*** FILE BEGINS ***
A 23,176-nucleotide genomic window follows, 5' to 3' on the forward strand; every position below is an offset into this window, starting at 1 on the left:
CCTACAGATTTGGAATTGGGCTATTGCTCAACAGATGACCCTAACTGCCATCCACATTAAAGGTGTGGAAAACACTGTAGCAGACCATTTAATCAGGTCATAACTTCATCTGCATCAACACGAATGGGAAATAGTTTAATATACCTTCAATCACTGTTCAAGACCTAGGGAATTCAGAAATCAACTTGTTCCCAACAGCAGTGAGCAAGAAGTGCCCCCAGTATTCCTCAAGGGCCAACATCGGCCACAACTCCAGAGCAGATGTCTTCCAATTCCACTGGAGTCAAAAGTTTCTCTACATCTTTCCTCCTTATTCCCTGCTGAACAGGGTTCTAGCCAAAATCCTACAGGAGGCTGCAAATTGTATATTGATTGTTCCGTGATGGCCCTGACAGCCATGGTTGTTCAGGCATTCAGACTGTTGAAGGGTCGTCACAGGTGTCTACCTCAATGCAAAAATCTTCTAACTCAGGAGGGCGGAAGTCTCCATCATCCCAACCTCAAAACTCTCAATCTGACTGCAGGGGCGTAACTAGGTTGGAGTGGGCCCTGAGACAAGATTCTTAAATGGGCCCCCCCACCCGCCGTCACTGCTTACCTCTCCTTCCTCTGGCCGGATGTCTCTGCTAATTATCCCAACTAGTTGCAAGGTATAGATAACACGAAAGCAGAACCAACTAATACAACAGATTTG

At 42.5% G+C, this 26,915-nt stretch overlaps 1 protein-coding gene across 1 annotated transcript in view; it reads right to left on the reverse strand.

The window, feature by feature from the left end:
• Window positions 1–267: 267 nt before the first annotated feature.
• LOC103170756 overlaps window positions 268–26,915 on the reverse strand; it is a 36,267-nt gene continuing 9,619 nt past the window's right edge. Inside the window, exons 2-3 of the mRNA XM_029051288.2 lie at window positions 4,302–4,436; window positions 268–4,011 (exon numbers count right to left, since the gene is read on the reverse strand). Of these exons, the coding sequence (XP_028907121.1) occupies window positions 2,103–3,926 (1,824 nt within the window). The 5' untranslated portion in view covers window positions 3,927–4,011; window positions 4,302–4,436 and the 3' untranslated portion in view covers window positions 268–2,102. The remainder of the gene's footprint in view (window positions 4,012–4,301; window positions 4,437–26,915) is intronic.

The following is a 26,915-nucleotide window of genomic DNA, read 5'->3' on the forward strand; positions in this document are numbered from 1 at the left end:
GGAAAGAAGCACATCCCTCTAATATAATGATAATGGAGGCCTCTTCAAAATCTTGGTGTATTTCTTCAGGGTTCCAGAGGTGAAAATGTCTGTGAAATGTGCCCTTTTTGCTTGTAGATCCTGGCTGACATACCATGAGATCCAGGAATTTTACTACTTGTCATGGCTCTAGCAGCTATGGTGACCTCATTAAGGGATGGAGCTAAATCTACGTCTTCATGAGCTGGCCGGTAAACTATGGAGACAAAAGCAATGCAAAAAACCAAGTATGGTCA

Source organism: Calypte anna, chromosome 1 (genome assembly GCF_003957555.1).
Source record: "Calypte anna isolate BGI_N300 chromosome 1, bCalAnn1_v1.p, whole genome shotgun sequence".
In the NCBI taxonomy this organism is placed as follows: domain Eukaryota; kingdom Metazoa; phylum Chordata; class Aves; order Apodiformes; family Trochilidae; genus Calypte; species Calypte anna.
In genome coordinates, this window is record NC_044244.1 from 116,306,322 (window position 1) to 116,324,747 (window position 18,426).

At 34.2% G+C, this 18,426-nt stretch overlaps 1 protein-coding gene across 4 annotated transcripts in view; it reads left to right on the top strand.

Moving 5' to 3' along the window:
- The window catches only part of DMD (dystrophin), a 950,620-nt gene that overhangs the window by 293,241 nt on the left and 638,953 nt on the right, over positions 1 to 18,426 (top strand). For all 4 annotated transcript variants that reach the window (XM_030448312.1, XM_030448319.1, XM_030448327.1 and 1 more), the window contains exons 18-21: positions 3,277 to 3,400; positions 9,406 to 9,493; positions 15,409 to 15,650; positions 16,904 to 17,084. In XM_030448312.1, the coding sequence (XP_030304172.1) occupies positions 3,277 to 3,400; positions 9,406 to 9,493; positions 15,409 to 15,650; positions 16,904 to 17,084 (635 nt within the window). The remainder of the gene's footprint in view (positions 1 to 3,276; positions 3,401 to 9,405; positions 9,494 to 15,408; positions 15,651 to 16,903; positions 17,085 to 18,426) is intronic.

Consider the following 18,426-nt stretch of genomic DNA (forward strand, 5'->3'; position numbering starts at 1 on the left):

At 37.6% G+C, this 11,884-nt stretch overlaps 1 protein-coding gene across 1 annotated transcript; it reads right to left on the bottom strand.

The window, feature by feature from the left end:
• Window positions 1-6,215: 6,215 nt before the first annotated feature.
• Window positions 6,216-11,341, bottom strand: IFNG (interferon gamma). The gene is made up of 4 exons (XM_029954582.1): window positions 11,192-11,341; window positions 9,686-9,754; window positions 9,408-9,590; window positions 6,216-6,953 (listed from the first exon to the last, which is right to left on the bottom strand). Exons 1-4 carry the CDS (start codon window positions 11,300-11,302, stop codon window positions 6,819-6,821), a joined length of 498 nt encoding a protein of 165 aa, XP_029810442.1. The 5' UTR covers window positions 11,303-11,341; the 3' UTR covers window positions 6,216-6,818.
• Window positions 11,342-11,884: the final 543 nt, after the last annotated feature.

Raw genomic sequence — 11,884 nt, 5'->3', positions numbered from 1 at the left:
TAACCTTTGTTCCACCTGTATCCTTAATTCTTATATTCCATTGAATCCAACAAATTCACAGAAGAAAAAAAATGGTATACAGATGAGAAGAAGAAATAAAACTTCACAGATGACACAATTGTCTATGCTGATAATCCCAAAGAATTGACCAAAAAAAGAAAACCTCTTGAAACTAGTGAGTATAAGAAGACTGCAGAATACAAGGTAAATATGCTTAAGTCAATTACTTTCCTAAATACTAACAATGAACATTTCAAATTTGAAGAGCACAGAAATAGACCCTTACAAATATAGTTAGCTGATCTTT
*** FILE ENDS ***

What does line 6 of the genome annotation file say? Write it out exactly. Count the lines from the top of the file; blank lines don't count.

• LOC103170756 overlaps window positions 268–26,915 on the reverse strand; it is a 36,267-nt gene continuing 9,619 nt past the window's right edge. Inside the window, exons 2-3 of the mRNA XM_029051288.2 lie at window positions 4,302–4,436; window positions 268–4,011 (exon numbers count right to left, since the gene is read on the reverse strand). Of these exons, the coding sequence (XP_028907121.1) occupies window positions 2,103–3,926 (1,824 nt within the window). The 5' untranslated portion in view covers window positions 3,927–4,011; window positions 4,302–4,436 and the 3' untranslated portion in view covers window positions 268–2,102. The remainder of the gene's footprint in view (window positions 4,012–4,301; window positions 4,437–26,915) is intronic.